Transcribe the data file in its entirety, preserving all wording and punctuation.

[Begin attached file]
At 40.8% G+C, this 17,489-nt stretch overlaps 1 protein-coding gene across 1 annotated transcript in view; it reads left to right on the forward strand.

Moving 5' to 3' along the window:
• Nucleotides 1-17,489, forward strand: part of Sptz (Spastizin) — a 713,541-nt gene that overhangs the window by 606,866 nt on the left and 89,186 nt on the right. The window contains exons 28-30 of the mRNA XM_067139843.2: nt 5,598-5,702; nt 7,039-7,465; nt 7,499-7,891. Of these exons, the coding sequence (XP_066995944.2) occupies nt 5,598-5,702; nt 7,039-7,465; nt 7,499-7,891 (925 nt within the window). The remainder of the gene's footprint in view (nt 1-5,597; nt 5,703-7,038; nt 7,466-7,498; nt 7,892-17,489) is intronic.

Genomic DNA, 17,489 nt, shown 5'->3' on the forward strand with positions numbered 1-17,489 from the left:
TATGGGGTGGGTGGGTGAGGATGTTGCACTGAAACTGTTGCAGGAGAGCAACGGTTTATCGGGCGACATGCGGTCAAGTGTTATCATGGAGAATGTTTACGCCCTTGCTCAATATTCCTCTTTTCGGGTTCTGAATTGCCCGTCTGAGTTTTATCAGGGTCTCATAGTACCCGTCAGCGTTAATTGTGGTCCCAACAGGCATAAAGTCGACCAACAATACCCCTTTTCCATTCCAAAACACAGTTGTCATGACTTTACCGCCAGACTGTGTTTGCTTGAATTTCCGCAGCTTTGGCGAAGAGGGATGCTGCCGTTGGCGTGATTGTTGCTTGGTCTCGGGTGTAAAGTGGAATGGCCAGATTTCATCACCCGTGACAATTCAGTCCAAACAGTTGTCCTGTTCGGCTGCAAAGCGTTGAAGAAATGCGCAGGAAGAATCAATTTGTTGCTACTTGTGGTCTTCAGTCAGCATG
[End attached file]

At 40.8% G+C, this 17,489-nt stretch overlaps 1 protein-coding gene across 1 annotated transcript in view; it reads left to right on the forward strand.

Moving 5' to 3' along the window:
• Nucleotides 1-17,489, forward strand: part of Sptz (Spastizin) — a 713,541-nt gene that overhangs the window by 606,866 nt on the left and 89,186 nt on the right. The window contains exons 28-30 of the mRNA XM_067139843.2: nt 5,598-5,702; nt 7,039-7,465; nt 7,499-7,891. Of these exons, the coding sequence (XP_066995944.2) occupies nt 5,598-5,702; nt 7,039-7,465; nt 7,499-7,891 (925 nt within the window). The remainder of the gene's footprint in view (nt 1-5,597; nt 5,703-7,038; nt 7,466-7,498; nt 7,892-17,489) is intronic.

Genomic DNA, 17,489 nt, shown 5'->3' on the forward strand with positions numbered 1-17,489 from the left:
TATGGGGTGGGTGGGTGAGGATGTTGCACTGAAACTGTTGCAGGAGAGCAACGGTTTATCGGGCGACATGCGGTCAAGTGTTATCATGGAGAATGTTTACGCCCTTGCTCAATATTCCTCTTTTCGGGTTCTGAATTGCCCGTCTGAGTTTTATCAGGGTCTCATAGTACCCGTCAGCGTTAATTGTGGTCCCAACAGGCATAAAGTCGACCAACAATACCCCTTTTCCATTCCAAAACACAGTTGTCATGACTTTACCGCCAGACTGTGTTTGCTTGAATTTCCGCAGCTTTGGCGAAGAGGGATGCTGCCGTTGGCGTGATTGTTGCTTGGTCTCGGGTGTAAAGTGGAATGGCCAGATTTCATCACCCGTGACAATTCAGTCCAAACAGTTGTCCTGTTCGGCTGCAAAGCGTTGAAGAAATGCGCAGGAAGAATCAATTTGTTGCTACTTGTGGTCTTCAGTCAGCATG